Philippines - Thousands join protests on Human Rights Day

With one voice shouting, "Justice to all the victims of human rights violations under the Aquino government!", thousands joined the protest-rallies organized by progressive social movements in several key cities in the Philippines in commemoration of the 6th International Human Rights Day last December 10.

In Manila, the protesters burned a giant effigy of President Aquino who was depicted as a monster inside a cage to symbolize their intent to hold the president accountable for all the human rights abuses committed under his watch. Aquino's office will end on June next year.

The human rights group Karapatan documented 294 victims of extrajudicial killings in the country, 293 frustrated killings, 125 victims of torture, 27 cases of enforced disappearances and more than 60,155 individuals who were forcibly evacuated due to military operations.

They blamed “Oplan Bayanihan”, the counter-insurgency program of the government for the spate of human rights violations against people who are critical of the development programs of the government such as mining, agribusiness plantations and energy projects.

"Just like the previous administrations, rampant human rights violations continue under the Aquino government. Human rights violations against women through sexual abuses remain as the most vicious method under Oplan Bayanihan to quell women's struggle in the militarized mining communities," said TWHA partner Gabriela in a statement.

Gabriela and the other TWHA Phillipine partners, Council for Health and Development (CHD), Advocates for Community Health and Ibon Foundation joined the protest in Manila as they emphasized that the Aquino administration's violations go beyond civil and political rights. The Aquino administration is also the biggest violator of economic, social and cultural rights in the country.

According to Ibon:

"After five years and nearing the end of its term, the Aquino government is directly accountable for how the overwhelming majority of Filipinos still struggle in chronically poor socioeconomic conditions. It keeps the neoliberal "free market" globalization policies that open the economy to foreign plunder and enrich a few oligarchs at the expense of real economic development. And more than that, it keeps pushing for programs and international economic deals that entrench and expand these destructive policies." 

...the Aquino administration's collaboration with the United States government to make the country compliant with the extreme neoliberalism of the Trans-Pacific Partnership agreement is particularly alarming. The TPP membership sought by the Aquino government will surrender domestic policy-making to big foreign economic powers especially the US and Japan. The TPP promotes the profit-seeking of the biggest American, Japanese and other member countries' transnational corporations."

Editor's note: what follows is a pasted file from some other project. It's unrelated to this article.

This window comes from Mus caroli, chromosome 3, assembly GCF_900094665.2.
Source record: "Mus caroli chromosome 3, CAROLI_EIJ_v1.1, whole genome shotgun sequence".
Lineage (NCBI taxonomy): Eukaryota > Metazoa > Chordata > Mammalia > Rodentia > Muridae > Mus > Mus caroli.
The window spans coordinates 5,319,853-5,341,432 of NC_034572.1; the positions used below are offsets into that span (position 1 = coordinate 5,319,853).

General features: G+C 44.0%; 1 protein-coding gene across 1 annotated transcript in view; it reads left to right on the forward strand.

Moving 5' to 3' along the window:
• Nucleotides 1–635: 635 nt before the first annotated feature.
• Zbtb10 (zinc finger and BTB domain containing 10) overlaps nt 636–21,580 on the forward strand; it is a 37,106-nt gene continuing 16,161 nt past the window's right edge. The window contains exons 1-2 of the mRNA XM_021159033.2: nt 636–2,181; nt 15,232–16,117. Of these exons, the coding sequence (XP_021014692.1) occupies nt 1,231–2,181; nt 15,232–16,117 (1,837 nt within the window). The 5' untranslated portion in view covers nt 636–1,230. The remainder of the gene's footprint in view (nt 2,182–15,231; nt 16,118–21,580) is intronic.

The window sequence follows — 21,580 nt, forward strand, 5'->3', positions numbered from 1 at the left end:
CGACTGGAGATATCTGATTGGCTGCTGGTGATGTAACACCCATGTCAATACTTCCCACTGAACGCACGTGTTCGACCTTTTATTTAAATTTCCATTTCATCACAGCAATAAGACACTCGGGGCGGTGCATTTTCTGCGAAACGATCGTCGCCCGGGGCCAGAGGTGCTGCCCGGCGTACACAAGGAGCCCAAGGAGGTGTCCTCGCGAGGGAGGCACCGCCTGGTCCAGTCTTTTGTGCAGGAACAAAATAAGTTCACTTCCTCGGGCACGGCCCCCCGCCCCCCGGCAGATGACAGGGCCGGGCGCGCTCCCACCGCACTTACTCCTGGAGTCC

Ibon's estimate puts the number of unemployed and underemployed Filipinos at 12.3 million. This has resulted in the record number of Filipinos who are forced to work overseas.

Most of the farmers, who comprise the majority of population, remain landless as more than 80 percent of agricultural land are still in the hands of a few big landowners. The government's bogus agrarian reform program has even facilitated land grabbing by transnational corporations for their agribusiness and biofuel plantations.

Large-scale mining is wreaking havoc to the lives of small peasant communities and indigenous peoples as they continue to face militarization of their communities to pave the way for the entry of mining in their lands. 

The Philippines is the third worst-hit country in terms of environmental and land defenders killings based on the 2014 report of London-based non-government organization, Global Witness. Out of 116 documented killings of environmental and land defenders worldwide, the Philippines has accounted for 15 deaths.  

Around 66 million Filipinos are poor living at P125 (2.41 euro) or less per day, and 7.3 million families live in urban slums nationwide. 

Poor Filipinos are also denied of their right to health. The poorest half of the population has the highest infant mortality rates and maternal mortality rates, while their access to water and sanitation is many times worse than that of the richest two-fifths of the population. 

"The Philippine government has treated health as a commodity, subjected it to a market-driven system, unprotected and unregulated. This profit orientation means that curative care has been stressed over primary and preventive care. Such framework has raised the health costs, reduced people’s access and made health service inappropriate for common diseases," said Ibon 

CHD underscored the necessity of further strengthening the social movement as the Aquino goverment is "set on pushing privatization in the form of public-private partnership turning social services such as health and public hospitals into sources of profits for big private corporations." 

Amidst Aquino administration' dismal human rights record, the Philippine social movements are continuing and strengthening their struggle for social justice. No spate of killings, intimidations, forced disappearances and military abuses can prevent the people from fighting for their rights and those of the oppressed people.

"Social, economic and political deprivation and inequities are exploding. At the same time, Filipinos continue to wage their heroic struggles for their economic, social and cultural rights. These include but go beyond just finding work and making a living. They are about building a society where everyone can live a decent life with dignity, where all have a chance to develop to their fullest, and which is free from exploitation and oppression. The advance of these struggles are what give cause for celebration as International Human Rights day is observed, " said Ibon.